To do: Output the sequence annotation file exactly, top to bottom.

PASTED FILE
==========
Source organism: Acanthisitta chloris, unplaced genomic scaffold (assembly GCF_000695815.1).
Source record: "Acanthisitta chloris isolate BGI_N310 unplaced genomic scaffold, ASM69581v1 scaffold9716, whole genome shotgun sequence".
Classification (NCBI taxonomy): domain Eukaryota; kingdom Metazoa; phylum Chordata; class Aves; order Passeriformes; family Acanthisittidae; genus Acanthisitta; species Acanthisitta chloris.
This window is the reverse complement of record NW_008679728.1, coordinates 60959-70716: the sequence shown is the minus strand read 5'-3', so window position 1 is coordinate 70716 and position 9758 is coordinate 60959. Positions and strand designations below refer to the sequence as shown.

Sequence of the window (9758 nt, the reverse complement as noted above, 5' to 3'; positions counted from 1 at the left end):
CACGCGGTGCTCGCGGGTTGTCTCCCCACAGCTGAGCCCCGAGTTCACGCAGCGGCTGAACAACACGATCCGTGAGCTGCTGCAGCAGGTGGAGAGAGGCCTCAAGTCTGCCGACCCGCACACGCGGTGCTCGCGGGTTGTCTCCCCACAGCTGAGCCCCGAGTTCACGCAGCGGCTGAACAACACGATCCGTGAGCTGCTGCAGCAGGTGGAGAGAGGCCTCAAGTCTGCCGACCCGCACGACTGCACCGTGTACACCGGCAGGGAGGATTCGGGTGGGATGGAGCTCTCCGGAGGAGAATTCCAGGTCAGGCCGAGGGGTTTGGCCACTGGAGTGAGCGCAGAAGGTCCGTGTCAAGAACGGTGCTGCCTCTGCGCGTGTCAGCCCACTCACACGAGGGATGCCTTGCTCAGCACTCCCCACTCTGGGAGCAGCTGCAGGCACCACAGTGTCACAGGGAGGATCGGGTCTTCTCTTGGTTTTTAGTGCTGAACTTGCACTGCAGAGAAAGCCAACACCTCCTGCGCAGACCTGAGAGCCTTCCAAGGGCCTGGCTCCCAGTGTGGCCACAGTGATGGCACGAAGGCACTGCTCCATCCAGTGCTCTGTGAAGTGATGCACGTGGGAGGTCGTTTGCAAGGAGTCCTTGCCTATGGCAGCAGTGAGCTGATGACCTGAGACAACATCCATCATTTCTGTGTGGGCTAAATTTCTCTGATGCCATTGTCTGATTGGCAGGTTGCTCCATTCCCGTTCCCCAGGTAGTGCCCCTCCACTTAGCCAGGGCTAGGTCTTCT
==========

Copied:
Source organism: Acanthisitta chloris, unplaced genomic scaffold (assembly GCF_000695815.1).
Source record: "Acanthisitta chloris isolate BGI_N310 unplaced genomic scaffold, ASM69581v1 scaffold9716, whole genome shotgun sequence".
Classification (NCBI taxonomy): domain Eukaryota; kingdom Metazoa; phylum Chordata; class Aves; order Passeriformes; family Acanthisittidae; genus Acanthisitta; species Acanthisitta chloris.
This window is the reverse complement of record NW_008679728.1, coordinates 60959-70716: the sequence shown is the minus strand read 5'-3', so window position 1 is coordinate 70716 and position 9758 is coordinate 60959. Positions and strand designations below refer to the sequence as shown.

Sequence of the window (9758 nt, the reverse complement as noted above, 5' to 3'; positions counted from 1 at the left end):
CACGCGGTGCTCGCGGGTTGTCTCCCCACAGCTGAGCCCCGAGTTCACGCAGCGGCTGAACAACACGATCCGTGAGCTGCTGCAGCAGGTGGAGAGAGGCCTCAAGTCTGCCGACCCGCACACGCGGTGCTCGCGGGTTGTCTCCCCACAGCTGAGCCCCGAGTTCACGCAGCGGCTGAACAACACGATCCGTGAGCTGCTGCAGCAGGTGGAGAGAGGCCTCAAGTCTGCCGACCCGCACGACTGCACCGTGTACACCGGCAGGGAGGATTCGGGTGGGATGGAGCTCTCCGGAGGAGAATTCCAGGTCAGGCCGAGGGGTTTGGCCACTGGAGTGAGCGCAGAAGGTCCGTGTCAAGAACGGTGCTGCCTCTGCGCGTGTCAGCCCACTCACACGAGGGATGCCTTGCTCAGCACTCCCCACTCTGGGAGCAGCTGCAGGCACCACAGTGTCACAGGGAGGATCGGGTCTTCTCTTGGTTTTTAGTGCTGAACTTGCACTGCAGAGAAAGCCAACACCTCCTGCGCAGACCTGAGAGCCTTCCAAGGGCCTGGCTCCCAGTGTGGCCACAGTGATGGCACGAAGGCACTGCTCCATCCAGTGCTCTGTGAAGTGATGCACGTGGGAGGTCGTTTGCAAGGAGTCCTTGCCTATGGCAGCAGTGAGCTGATGACCTGAGACAACATCCATCATTTCTGTGTGGGCTAAATTTCTCTGATGCCATTGTCTGATTGGCAGGTTGCTCCATTCCCGTTCCCCAGGTAGTGCCCCTCCACTTAGCCAGGGCTAGGTCTTCT